Canadian Dollar Fluctuates as Commodities Rise, Stocks Decline
The Canadian dollar fluctuated versus its U.S. counterpart as commodity prices advanced while stocks declined amid shifting risk sentiment.
The loonie, as the currency is nicknamed for the image of the waterfowl on the C$1 coin, gained earlier as the Standard & Poor’s GSCI Index of 24 raw materials advanced and oil snapped two days of losses. The currency rose last week as September jobs gains that were five times higher than forecast added to speculation the Bank of Canada may be moving closer to boosting interest rates.
“The Canadian dollar continues to be from a relative value position a buy,” Jack Spitz, managing director of foreign exchange at National Bank of Canada (NA) in Toronto, said in a phone interview. “The fundamental argument is still looking to be positive for the Canadian dollar based on the decent payrolls and the ongoing dialog coming from the Bank of Canada officials that they need to normalize policy as soon as possible.”
Canada’s currency was little changed at 97.72 cents per U.S. dollar at 10:41 a.m. in Toronto, after gaining as much as 0.3 percent. One Canadian dollar buys $1.0232.
Oil advanced 1.4 percent to $90.62 a barrel in New York, paring two days of losses and trading above $90 dollars a barrel for the first time in two days. The S&P GSCI commodities gauge advanced 1 percent. The Standard & Poor’s 500 Index declined 0.4 percent.
The Canadian dollar is consolidating gains following the Oct. 5 employment report, George Davis, chief technical analyst for fixed income and currency strategy in Toronto at Royal Bank of Canada, said in a note to clients. The loonie is forecast to trade in a range of 97.40 to 97.80 today, Davis said in the note.
Canadian bonds declined, with the yield on the benchmark 10-year note adding one basis point, or 0.01 percentage point, to 1.81 percent. The 2.75 security due June 2022, slipped 5 cents to C$108.27.
The Bank of Canada will auction C$2.7 billion ($2.8 billion) in three-year notes tomorrow. The last sale of this note maturity on Aug. 29 was C$2.9 billion and yielded 1.278 percent with a bid-to-cover ratio of 2.73, measuring the level of bids versus the amount of debt for sale.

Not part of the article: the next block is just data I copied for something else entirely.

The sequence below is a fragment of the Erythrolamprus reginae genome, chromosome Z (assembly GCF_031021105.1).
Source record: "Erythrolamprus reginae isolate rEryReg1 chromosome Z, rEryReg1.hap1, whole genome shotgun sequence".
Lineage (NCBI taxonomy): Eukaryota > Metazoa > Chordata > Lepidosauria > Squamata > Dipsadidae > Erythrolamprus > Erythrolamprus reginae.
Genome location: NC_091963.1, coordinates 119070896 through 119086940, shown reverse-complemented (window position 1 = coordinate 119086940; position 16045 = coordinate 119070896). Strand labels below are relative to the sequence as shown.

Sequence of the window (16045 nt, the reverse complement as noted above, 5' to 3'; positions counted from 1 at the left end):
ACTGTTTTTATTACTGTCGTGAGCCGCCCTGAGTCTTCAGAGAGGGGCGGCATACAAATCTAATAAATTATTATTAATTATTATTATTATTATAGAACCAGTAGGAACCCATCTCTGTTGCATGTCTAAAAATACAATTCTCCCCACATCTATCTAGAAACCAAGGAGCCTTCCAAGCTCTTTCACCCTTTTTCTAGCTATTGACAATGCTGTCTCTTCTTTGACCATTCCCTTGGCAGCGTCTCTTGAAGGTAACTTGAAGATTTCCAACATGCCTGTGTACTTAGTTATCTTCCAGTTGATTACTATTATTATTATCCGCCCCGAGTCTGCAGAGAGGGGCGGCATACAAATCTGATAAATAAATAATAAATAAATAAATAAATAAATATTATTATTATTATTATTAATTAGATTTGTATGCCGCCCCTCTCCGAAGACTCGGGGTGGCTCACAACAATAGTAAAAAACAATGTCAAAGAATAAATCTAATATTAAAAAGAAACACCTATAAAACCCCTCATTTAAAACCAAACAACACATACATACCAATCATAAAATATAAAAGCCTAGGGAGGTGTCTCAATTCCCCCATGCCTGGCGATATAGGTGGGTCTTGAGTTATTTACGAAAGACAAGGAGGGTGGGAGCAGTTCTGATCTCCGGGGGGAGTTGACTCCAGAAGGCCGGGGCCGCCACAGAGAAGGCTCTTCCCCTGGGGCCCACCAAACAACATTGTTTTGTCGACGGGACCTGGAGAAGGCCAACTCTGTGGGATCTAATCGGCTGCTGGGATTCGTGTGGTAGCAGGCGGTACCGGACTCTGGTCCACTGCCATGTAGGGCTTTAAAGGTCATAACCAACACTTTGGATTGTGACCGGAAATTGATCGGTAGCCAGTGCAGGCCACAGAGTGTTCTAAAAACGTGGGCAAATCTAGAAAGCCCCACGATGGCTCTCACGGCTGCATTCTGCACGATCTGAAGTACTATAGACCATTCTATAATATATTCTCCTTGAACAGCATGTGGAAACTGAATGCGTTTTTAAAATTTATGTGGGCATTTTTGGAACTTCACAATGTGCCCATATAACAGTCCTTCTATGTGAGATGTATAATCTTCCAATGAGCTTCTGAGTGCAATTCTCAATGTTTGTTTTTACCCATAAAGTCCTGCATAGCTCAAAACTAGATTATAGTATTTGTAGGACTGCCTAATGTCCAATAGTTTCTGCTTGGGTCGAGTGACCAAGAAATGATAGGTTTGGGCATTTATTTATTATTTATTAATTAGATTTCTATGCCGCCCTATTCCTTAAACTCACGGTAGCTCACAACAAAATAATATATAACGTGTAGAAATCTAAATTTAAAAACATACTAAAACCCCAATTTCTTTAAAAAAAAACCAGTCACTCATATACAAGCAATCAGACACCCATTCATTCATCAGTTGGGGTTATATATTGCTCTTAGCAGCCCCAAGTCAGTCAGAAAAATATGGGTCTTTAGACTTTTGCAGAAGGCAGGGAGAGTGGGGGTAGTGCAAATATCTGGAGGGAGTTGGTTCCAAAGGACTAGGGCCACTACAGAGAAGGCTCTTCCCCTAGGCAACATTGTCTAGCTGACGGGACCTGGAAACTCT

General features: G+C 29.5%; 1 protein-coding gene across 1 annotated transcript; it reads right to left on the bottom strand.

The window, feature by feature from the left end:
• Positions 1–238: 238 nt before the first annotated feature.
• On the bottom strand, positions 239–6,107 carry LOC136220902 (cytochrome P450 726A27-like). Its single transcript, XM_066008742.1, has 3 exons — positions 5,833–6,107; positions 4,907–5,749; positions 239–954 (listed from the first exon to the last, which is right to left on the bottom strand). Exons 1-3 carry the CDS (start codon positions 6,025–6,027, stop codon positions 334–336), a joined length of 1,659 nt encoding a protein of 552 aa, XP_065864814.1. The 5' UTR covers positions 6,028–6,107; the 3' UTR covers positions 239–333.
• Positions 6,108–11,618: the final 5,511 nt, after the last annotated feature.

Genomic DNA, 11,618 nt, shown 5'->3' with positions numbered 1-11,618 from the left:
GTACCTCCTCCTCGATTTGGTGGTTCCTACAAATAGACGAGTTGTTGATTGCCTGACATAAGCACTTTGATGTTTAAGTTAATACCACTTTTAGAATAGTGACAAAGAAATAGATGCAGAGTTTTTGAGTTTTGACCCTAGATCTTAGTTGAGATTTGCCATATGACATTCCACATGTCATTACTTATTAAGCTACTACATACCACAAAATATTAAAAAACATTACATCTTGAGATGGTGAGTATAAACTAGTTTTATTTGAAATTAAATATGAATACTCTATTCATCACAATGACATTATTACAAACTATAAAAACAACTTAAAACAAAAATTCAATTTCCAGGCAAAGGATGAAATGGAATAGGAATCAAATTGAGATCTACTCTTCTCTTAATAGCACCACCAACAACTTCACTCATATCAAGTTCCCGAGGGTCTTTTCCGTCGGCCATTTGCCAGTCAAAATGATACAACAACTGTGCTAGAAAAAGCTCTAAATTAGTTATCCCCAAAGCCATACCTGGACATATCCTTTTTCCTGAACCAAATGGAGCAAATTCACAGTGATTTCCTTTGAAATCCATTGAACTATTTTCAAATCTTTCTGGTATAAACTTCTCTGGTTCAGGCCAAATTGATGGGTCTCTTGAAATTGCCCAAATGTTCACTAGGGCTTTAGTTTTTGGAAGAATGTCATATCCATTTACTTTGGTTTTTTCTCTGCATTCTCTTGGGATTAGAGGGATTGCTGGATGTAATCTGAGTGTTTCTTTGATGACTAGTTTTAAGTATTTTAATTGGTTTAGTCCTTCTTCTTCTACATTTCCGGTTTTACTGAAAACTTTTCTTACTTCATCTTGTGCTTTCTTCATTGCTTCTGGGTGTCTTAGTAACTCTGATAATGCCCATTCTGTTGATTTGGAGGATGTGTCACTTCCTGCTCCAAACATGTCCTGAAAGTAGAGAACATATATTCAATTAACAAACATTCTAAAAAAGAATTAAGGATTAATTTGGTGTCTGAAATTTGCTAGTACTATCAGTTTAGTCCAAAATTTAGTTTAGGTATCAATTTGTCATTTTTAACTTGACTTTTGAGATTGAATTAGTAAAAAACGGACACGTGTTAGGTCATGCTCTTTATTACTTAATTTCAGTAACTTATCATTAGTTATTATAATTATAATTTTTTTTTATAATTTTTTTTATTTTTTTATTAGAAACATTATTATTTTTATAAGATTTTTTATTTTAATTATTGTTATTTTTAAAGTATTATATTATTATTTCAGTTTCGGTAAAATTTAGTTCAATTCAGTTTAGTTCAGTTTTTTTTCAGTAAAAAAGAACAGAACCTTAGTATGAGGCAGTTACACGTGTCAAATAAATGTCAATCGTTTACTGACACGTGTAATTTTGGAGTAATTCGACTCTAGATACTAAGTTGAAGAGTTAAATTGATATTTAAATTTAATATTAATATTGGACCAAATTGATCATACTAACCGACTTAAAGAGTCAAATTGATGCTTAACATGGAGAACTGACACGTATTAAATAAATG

The loonie remained higher as German Chancellor Angela Merkel issued a statement following a discussion with Greek Prime Minister Antonis Samaras.
Merkel visited Greece today for the first time since the debt crisis began in 2009 after the region’s ministers yesterday hailed the country’s determination to cut its budget and reshape its economy, raising the chances that aid will keep flowing to Greece. “I repeat what I said in Berlin. I want Greece to stay in the euro,” Merkel said during a joint press conference with Samaras.
“We’ve seen some movement to and fro, with the last uptick in the Canadian dollar coinciding with the pullback in the euro,” Matthew Perrier, Toronto-based director of foreign exchange at Bank of Montreal, said in a phone interview. “The market seems less than enthusiastic about Merkel’s speech in Greece not offering a whole lot new there and paying more lip service to the crisis.”
Finance ministers from all the 27 countries in the European Union convened in Luxembourg today in the lead up to a summit of the region’s leaders in Brussels on Oct. 18-19.
Canadian housing starts were 220,215 at a seasonally adjusted annual pace in September, Ottawa-based Canada Mortgage & Housing Corp. said on its website today. Economists forecast a reading of 205,000, according to the median of 22 responses to a Bloomberg News survey.
Canada’s dollar has gained 2.7 percent this year against nine developed-nation counterparts tracked by Bloomberg Correlation-Weighted Currency Indexes. The greenback has dropped 2.1 percent.
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